KL tables Bills to reintroduce SST and repeal GST

With the new sales tax affecting a smaller range of goods, economists have forecasted that inflation would dip but Malaysia's annual estimated tax collection would be reduced by half to RM21 billion.
With the new sales tax affecting a smaller range of goods, economists have forecasted that inflation would dip but Malaysia's annual estimated tax collection would be reduced by half to RM21 billion.PHOTO: DAILY NEWS

Finance Minister to determine the goods and groups exempted from sales and services tax

Malaysia's new government has tabled Bills to repeal the highly unpopular goods and services tax (GST) and re-introduce the sales and services tax (SST), as promised in its election manifesto.

The Bills were tabled for their first reading in Parliament yesterday.

The SST rates will be fixed by the Finance Minister, but these will have to be approved by lawmakers in the Lower House. Finance Minister Lim Guan Eng will also determine which goods and groups of people are exempt from the SST.

The new SST Bill proposes harsher punishments for tax evaders. Repeat offenders face up to seven years' imprisonment and fines of up to 40 times the sales tax amount, compared with the old legislation which imposed a maximum jail time of three years with fines capped at RM50,000 (S$16,800).

After it won the May elections, the Pakatan Harapan (PH) coalition cut GST to zero from June 1, effectively scrapping the tax.

The 6 per cent GST was introduced in 2015, and raised RM44 billion last year.

Former prime minister Najib Razak introduced the GST to help raise government revenue, but the tax has been widely criticised for raising prices and contributing to rising living costs.

The new SST Bill proposes harsher punishments for tax evaders. Repeat offenders face up to seven years' imprisonment and fines of up to 40 times the sales tax amount, compared with the old legislation which imposed a maximum jail time of three years with fines capped at RM50,000 (S$16,800).

 
 

Najib has insisted that the GST is better than the SST. "GST is a much more superior tax system employed by more than 170 countries. The tax system will benefit the people in the long run," he told the New Straits Times earlier last month.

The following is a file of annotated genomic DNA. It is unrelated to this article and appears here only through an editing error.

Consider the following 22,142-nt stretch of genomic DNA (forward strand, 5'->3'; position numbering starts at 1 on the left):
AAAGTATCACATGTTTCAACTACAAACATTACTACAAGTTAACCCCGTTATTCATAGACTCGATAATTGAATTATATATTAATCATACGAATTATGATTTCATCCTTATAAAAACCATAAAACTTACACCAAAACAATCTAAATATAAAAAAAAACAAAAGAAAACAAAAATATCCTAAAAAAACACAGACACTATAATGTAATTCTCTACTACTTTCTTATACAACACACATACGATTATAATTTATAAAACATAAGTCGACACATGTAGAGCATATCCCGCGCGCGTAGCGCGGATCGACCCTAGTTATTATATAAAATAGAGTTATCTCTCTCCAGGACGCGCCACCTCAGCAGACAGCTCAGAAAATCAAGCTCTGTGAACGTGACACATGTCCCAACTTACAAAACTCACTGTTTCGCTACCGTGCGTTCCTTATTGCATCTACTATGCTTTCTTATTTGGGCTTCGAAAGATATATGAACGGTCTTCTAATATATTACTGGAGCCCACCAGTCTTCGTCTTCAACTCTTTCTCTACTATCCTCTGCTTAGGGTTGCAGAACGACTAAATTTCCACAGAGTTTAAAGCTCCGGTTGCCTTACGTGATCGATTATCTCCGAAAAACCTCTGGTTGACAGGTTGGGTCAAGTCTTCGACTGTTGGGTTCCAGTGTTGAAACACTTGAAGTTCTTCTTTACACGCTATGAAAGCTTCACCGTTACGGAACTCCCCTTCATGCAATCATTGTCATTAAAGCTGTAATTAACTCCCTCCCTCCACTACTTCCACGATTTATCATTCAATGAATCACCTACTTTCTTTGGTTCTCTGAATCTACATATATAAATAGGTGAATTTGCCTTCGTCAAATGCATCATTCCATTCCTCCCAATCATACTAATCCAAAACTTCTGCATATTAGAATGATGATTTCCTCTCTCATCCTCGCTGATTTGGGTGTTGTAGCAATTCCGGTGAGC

His fellow opposition Barisan Nasional (BN) lawmakers have said the GST provides more transparency and efficiency.

Mr Lim conceded this but said the SST is less of a burden on the people.

"A more efficient tax doesn't mean that it's good. It may be good for the government but not necessarily so for the people," he said in Parliament yesterday.

The minister warned that the country's finances could be affected if the new SST Bill passes the PH-controlled Lower House, but is not approved by the Senate, which is controlled by BN appointees.

"I call on the senators, who are mostly from Barisan Nasional, to respect the democratic process and pass the Bill when it reaches them. Do not sabotage us by allowing for the goods and services tax to be abolished but then block the SST Bill," he said.

Goods and services that should see prices drop after being exempted from SST include baby formula, banking transactions, 250cc motorbikes, medical fees in private hospitals and individual health insurance. These items previously attracted GST.

With the new sales tax affecting a smaller range of goods, economists have forecast that Malaysia's inflation will dip but the government's annual estimated tax revenue will be reduced by half to RM21 billion.

A version of this article appeared in the print edition of The Straits Times on August 01, 2018, with the headline 'KL tables Bills to reintroduce SST and repeal GST'. Print Edition | Subscribe